Ann Cooper Whitall

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Ann Cooper Whitall (1716–1797) was a prominent Quaker woman in early America.

Ann Cooper was born in Woodbury, New Jersey. She married James Whitall. During the American War for Independence, Whitall stayed in her house, even though British warships were firing cannon in that direction during the Battle of Red Bank. A cannonball did crash into the very room where Whitall sat working at a spinning wheel. She moved the spinning wheel down to the basement and kept working.

The battle was a victory for the colonists, and afterwards Whitall opened her house to wounded soldiers—American and Hessian. She gave them herbal medicines and bandaged their wounds. She is called the Heroine of Red Bank for her actions at that time.

Whitall kept a diary starting in about 1760 that contains important historical insight into the lives of people in the Red Bank area. She died in 1797. Her remains are interred along with her husband's at the Friends Burial Ground in Woodbury, New Jersey. The mansion they lived in is at the Red Bank Battlefield in National Park, New Jersey.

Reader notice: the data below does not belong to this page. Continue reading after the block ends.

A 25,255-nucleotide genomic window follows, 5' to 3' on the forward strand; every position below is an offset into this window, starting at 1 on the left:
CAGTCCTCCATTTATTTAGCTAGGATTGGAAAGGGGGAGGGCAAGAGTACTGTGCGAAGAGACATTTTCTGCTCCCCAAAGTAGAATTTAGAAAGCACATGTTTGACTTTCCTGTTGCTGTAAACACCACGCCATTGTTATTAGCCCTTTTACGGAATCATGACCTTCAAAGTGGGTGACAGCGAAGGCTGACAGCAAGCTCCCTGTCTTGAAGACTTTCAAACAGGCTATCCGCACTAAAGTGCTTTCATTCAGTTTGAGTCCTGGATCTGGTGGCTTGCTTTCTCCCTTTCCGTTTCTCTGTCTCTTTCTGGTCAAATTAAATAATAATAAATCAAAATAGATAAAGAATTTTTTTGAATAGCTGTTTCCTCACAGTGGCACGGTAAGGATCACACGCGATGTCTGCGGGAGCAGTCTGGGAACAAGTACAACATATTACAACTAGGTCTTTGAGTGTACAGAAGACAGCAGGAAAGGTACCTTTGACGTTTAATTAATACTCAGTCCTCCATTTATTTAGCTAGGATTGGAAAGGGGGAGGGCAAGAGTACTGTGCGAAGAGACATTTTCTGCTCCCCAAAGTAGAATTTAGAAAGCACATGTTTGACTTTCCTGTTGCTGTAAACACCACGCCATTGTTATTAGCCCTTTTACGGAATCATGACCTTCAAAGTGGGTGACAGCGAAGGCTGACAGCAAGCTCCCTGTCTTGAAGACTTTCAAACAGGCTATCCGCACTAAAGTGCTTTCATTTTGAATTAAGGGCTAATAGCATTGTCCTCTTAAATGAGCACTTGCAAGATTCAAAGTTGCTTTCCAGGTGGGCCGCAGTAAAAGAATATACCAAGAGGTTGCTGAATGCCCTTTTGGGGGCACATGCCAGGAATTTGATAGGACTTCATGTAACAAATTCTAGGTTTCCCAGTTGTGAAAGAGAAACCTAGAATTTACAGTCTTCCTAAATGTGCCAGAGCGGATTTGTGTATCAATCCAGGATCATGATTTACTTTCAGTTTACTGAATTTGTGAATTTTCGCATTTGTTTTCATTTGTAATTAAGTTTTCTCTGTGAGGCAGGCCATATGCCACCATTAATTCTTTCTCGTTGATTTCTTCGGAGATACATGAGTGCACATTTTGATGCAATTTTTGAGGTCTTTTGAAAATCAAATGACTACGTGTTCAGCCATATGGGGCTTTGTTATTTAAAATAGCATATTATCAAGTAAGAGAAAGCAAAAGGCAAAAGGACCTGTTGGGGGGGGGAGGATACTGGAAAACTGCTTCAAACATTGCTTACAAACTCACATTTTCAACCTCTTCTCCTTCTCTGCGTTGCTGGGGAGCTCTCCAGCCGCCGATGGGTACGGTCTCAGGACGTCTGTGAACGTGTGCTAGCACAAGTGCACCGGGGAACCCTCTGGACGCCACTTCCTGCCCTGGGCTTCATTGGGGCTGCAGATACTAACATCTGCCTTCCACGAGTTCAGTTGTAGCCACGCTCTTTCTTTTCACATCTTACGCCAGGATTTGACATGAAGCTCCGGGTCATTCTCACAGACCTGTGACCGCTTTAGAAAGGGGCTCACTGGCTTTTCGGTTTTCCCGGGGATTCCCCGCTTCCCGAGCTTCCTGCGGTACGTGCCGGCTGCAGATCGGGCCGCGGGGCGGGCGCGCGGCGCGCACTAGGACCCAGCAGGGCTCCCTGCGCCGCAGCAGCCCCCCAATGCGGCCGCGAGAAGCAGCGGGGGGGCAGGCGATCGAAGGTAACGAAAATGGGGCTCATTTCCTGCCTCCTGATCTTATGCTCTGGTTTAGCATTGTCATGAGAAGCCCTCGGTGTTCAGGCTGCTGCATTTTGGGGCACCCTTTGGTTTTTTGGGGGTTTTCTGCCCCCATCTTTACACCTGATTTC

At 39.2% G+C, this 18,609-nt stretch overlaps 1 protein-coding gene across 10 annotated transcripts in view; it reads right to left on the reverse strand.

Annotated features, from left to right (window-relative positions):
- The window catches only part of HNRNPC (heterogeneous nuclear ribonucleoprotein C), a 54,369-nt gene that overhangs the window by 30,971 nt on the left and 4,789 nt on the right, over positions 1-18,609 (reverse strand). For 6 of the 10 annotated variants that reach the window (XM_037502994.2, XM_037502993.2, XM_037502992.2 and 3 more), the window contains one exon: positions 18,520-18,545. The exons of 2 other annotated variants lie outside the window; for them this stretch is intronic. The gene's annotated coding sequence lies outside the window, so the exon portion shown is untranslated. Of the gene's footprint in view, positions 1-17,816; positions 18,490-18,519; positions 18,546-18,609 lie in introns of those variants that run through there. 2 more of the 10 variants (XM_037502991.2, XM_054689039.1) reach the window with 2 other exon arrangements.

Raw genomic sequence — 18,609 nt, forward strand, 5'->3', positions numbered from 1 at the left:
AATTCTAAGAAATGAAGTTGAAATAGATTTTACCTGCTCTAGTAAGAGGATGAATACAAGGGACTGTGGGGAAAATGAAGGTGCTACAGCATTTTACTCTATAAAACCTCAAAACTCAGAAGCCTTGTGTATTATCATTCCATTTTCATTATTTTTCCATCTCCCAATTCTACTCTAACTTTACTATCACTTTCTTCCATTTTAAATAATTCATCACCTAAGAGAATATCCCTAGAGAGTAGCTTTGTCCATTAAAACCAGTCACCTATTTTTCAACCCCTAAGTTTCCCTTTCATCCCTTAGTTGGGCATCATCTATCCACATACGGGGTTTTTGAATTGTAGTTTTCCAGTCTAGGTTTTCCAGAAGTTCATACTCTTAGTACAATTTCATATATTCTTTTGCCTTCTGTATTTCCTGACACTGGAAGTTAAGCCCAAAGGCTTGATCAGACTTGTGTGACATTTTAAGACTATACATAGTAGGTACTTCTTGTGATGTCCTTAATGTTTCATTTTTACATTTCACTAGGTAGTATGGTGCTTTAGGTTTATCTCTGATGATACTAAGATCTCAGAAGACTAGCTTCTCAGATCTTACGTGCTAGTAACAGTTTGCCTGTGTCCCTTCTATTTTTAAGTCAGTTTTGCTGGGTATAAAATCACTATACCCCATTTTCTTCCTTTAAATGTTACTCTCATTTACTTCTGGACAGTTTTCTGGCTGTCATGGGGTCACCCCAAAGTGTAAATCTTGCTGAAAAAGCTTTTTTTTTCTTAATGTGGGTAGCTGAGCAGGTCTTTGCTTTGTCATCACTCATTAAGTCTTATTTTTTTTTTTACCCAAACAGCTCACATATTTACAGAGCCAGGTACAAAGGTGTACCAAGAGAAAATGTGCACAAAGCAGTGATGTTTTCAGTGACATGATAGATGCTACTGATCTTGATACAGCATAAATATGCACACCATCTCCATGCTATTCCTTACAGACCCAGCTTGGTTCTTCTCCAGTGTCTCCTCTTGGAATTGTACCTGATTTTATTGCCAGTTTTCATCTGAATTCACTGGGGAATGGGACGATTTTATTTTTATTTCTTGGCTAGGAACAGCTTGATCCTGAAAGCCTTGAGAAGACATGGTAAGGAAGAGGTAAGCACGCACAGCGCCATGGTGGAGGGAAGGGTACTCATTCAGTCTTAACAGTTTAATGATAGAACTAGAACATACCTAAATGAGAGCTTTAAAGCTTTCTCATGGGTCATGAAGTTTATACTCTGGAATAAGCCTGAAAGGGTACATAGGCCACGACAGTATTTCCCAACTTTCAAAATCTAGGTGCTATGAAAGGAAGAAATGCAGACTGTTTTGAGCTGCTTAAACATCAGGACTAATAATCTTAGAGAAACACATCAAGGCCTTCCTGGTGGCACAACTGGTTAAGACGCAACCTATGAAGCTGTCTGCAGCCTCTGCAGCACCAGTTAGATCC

Ann Cooper Whitall's brother, John Cooper served in the Continental Congress in 1776. Her grandson, John Mickle Whitall, was a prominent sea captain and Quaker businessman who manufactured glass bottles in Millville, NJ. Her great-granddaughter, Hannah Whitall Smith, was a prominent speaker and writer. One great-great-granddaughter, M. Carey Thomas, was a president of Bryn Mawr College. Another great-great-granddaughter was Alys Pearsall Smith, the first wife of Bertrand Russell.

The battle mentioned here took place at Red Bank on the Delaware River in west New Jersey, below Trenton, in the county of Gloucester, in what is now the town of National Park. The Whitall House stands there today, preserved. Tours are available seasonally. An interesting sidenote; the fort located here is named Fort Mercer, named after Hugh Mercer, a colonial General who died of wounds sustained at the Battle of Princeton.

Southern New Jersey folk hero Jonas Cattell ran the entire distance from Haddonfield to Woodbury to warn Colonel Christopher Greene, who commanded the small colonial contingent at nearby Red Bank, that the Hessians, commanded by Count von Donop, were marching towards Red Bank.

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